Hiram in Paulding County, Georgia — The American South (South Atlantic)
George Darby House Cleburne’s H’dq’rs.
These troops, the left flank of Johnson’s Army, marched S.E. to find the position of the Federals known to be near Dallas. Recalled from Powder Springs, the corps counter-marched at 3 a.m., May 25th.
Enroute back toward Dallas, Cleburne’s div detoured N. from the Henry Lester house & camped at Darby’s until dark, when it was ordered to New Hope Ch. where Hood’s A.C. [CS] had been fighting the 20th A.C. [US] that P.M.
Erected 1953 by Georgia Historical Commission. (Marker Number 110-22.)
Marker series. This marker is included in the Georgia Historical Society/Commission marker series.
Location. 33° 54.3′ N, 84° 44.961′ W. Marker is in Hiram, Georgia, in Paulding County. Marker is on Hiram-Douglasville Highway (Georgia Route 92) 0 miles north of Darby's Crossing Drive, on the right when traveling north. The marker stands in front of the Darby's Touch for map. Marker is in this post office area: Hiram GA 30141, United States of America. Touch for directions.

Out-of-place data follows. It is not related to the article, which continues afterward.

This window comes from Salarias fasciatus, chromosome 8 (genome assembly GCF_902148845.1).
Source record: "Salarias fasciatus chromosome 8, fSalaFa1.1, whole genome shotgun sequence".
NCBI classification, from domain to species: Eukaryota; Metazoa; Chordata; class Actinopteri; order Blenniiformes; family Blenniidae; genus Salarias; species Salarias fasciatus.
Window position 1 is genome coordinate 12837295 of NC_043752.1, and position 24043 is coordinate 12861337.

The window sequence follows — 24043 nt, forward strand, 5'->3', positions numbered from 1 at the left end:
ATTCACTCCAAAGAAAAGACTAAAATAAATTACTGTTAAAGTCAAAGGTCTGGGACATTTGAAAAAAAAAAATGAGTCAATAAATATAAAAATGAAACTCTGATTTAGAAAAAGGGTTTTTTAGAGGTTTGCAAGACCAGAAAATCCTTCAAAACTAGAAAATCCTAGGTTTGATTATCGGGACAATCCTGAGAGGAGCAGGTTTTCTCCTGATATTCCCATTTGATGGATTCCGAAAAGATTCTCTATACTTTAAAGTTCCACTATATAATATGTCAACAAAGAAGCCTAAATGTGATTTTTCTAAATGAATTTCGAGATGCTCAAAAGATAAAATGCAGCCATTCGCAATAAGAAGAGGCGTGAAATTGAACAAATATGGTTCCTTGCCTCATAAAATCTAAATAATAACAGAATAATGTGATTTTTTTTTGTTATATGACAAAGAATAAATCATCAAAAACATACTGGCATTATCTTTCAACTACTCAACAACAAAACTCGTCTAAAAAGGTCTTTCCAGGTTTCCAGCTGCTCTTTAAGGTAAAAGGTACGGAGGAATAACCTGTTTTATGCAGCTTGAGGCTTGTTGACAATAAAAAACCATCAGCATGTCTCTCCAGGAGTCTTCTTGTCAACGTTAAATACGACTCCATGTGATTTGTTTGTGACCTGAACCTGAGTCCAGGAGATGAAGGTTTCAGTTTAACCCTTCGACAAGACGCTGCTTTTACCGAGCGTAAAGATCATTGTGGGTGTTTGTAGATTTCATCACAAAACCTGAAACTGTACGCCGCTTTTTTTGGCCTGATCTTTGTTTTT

Other nearby markers. At least 8 other markers are within 4 miles of this marker, measured as the crow flies. Site: Colley House Hood’s H’dq’rs (approx. 0.3 miles away); Henry Lester House (approx. one mile away); Site: Robertson House (approx. 1.7 miles away); Polk’s Corps at Dallas and New Hope Church (approx. 1.7 miles away); The Hiram Rosenwald School (approx. 1.8 miles away); Lost Mountain Cross-Roads (approx. 3.6 miles away); Johnston's Headquarters (approx. 3.7 miles away); Hardee's Corps at Powder Springs (approx. 3.9 miles away). Touch for a list and map of all markers in Hiram.
Categories. • War, US Civil •
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Credits. This page was last revised on June 16, 2016. This page originally submitted on July 12, 2009, by David Seibert of Sandy Springs, Georgia. This page has been viewed 1,120 times since then and 28 times this year. Last updated on November 26, 2011, by Keith S Smith of West Chester, Pennsylvania. Photos: 1, 2, 3, 4. submitted on July 12, 2009, by David Seibert of Sandy Springs, Georgia. • Bill Pfingsten was the editor who published this page.